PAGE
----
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Posts Tagged ‘ads

Ads are the New Malware

Until recently, I’ve tolerated web ads because I understood that nothing is really free on the Internet.  For as magical as the web seems, there are thousands of miles of fiber running underground and through the ocean, centers full of power-consuming server clusters, and scores of people whose job it is to keep all this running.  (And that’s a grossly oversimplified summary.)  This is all before we even get to the web designers and content producers out there who build everything on top of this infrastructure.

In other words, I am sympathetic to the very real costs the Internet represents, and how many creators rely on subsidizing their content through sponsorships.

What is unacceptable, however, is that these ads have become increasingly more obnoxious and intrusive, and not just in the creepy way they track you so the advertisers can build demographic profiles — but, to add insult to injury, these ads are stealing more than just your screen real estate and assaulting your senses.  Smartphones are becoming the predominant way the web is consumed (cf. the United Kingdom), and these ads are now causing the web to load slower, stealing CPU cycles and drain you battery faster (tangibly), and even consuming an inordinate amount of data.  Worse still, they pose a serious security risk when malicious code is hidden in them, which is then disseminated across the Internet through ad networks.  See “Malvertising” if you want a good scare.

I am all for the idea of sponsorships (transparent, honest ones), but these privacy invasive eyesores are to this era what worms were to the early 2000s.  Ubiquitous, retarding, and dangerous.  Ad-blockers, which I used to be uncomfortable with, are this generation’s antivirus.

And just as it is with traditional malware1, this whole thing is turning into an arms race.  While one company might institute a Do Not Track preference for cookies, another might find a way to circumvent this.  Jim Gordon’s words about escalation from Batman Begins ring in my ears.

So, what can be done?  Perhaps we need stricter laws, maybe we should boycott sites and services that use these highly questionable tactics, whatever — but under no circumstances should we just accept it.  One bit of good news, in the meantime, is that iOS users will benefit from an important new feature in version 9, set to come out today: Apple has added Content Blockers to mobile Safari, meaning you’ll now be able to download ad-blocking extensions on iPhones and iPads.  I’m beta-testing Purify now, and I’m very pleased with its performance so far.  (I’m also using uBlock for desktop Safari.)  For the Android users out there, extensions of this nature have existed for awhile, but I think you’ll need to do some digging to really pull the tendrils of Google (and your manufacturer, and your carrier) from your phone’s heart.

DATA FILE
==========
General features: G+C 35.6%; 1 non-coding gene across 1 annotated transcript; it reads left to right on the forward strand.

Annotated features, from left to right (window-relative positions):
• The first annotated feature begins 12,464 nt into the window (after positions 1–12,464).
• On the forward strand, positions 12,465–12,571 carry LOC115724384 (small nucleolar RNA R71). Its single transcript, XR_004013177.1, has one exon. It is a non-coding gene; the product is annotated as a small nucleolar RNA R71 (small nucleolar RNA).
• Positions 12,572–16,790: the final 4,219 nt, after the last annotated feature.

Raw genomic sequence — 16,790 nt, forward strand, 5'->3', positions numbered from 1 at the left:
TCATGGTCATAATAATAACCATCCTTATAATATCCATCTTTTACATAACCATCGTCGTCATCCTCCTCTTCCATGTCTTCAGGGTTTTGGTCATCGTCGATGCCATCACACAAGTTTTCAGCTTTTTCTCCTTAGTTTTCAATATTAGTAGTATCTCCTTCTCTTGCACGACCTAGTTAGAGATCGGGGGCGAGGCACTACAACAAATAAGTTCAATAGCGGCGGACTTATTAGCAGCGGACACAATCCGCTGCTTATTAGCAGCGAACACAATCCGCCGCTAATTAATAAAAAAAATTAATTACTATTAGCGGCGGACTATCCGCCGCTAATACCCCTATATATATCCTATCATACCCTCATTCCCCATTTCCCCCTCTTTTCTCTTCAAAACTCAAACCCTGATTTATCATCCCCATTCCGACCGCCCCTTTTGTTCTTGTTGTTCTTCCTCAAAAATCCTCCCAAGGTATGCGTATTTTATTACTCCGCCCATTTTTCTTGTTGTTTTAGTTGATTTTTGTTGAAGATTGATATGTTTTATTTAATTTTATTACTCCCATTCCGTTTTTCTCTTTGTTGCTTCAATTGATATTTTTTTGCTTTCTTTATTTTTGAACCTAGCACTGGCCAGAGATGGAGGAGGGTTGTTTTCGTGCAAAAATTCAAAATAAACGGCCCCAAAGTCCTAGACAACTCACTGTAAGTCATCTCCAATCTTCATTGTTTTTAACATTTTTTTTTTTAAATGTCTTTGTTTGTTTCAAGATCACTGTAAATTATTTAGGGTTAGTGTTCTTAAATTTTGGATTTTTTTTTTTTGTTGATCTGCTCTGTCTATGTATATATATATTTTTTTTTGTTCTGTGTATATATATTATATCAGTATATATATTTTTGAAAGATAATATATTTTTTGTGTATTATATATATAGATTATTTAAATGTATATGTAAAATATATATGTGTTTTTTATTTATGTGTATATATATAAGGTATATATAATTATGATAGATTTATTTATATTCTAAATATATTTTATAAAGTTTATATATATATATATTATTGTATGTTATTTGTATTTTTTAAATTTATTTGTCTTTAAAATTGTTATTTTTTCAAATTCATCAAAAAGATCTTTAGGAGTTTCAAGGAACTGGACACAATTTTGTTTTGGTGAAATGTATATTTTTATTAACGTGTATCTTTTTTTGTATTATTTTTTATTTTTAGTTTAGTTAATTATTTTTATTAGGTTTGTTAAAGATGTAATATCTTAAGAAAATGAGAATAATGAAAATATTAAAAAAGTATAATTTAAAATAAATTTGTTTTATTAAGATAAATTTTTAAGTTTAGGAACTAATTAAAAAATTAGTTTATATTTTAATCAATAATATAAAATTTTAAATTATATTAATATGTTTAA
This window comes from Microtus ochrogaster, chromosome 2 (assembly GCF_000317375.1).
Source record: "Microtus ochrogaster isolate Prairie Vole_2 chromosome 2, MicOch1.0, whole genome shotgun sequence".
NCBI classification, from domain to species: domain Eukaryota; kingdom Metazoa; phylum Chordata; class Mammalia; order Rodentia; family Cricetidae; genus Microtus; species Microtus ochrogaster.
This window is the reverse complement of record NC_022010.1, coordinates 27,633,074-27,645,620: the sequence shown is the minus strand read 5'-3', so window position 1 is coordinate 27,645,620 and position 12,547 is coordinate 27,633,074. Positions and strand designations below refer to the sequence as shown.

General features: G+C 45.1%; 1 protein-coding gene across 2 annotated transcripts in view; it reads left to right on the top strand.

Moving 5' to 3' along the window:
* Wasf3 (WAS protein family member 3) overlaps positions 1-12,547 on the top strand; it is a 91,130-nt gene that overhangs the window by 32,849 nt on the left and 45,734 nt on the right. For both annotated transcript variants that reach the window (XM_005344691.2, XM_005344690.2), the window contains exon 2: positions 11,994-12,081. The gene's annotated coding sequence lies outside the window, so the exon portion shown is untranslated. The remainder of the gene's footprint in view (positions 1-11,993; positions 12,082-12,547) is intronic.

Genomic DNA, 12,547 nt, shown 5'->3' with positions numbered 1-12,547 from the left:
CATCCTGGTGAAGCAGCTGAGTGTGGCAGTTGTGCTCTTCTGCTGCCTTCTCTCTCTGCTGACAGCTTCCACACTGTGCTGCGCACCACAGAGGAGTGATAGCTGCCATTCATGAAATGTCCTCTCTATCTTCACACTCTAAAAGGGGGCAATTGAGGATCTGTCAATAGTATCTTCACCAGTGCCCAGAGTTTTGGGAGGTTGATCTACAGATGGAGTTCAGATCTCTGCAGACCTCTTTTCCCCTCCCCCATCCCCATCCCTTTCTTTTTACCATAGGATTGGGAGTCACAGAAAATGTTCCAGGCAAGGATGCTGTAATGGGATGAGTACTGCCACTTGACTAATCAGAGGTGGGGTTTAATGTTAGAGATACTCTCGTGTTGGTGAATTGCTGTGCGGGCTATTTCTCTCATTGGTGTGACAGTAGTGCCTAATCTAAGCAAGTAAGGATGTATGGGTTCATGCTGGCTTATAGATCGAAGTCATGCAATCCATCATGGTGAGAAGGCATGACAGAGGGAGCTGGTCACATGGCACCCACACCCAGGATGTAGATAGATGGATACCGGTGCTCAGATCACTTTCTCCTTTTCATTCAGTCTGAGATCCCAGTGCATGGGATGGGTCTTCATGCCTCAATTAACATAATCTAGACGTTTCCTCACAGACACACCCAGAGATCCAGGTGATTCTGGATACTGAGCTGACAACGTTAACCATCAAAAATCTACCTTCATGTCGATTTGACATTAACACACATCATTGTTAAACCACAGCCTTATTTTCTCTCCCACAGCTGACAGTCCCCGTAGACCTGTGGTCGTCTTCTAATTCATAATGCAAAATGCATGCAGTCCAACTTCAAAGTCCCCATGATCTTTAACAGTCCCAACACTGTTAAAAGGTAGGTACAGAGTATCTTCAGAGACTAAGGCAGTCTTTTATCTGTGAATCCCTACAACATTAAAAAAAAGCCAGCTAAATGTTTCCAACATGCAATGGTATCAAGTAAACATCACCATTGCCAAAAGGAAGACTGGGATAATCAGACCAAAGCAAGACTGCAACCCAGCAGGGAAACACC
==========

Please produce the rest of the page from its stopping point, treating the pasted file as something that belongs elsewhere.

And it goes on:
If there are websites that you really believe in and want to support (especially if they employ tasteful and noninvasive advertising), then you can whitelist them.  That’s great.  But I would rather support sites I love by purchasing merchandise or services from them, rather than play this game we now find ourselves in.

As far as I’m concerned, the time for tolerating this is over.  We need to protect ourselves.


1. I’m comfortable comparing banner, splash, and pop-up ads to malware because they meet most of the criteria: “any software used to disrupt computer operation, gather sensitive information, or gain access to private computer systems”.

P.S.  I am keenly aware that WordPress employs ads in order to subsidize free publishing, like this blog uses.  I apologize for the hypocrisy.  If it counts for anything, I’m starting to think seriously about changing this situation.

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Written by Michael

16 September 2015 at 10:00 am

Mixing Ads and Paid Services

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A subsidy, in the Internet world, is a cost-offset to make some service or piece of content either cheaper or free.  The clearest example of this would be YouTube, which is a full-subsidy model where video content is ostensibly hosted for free (and viewed for free), and the way this is afforded is through advertising.  YouTube places ads in a few different places to do this: in banners on the outer margins of the webpage; in a transparent bar that overlays the video you’re viewing; or in a pre-ad clip that appears before a video is shown.  (The latter two are tied in with YouTube partners and Premium Content Providers respectively.)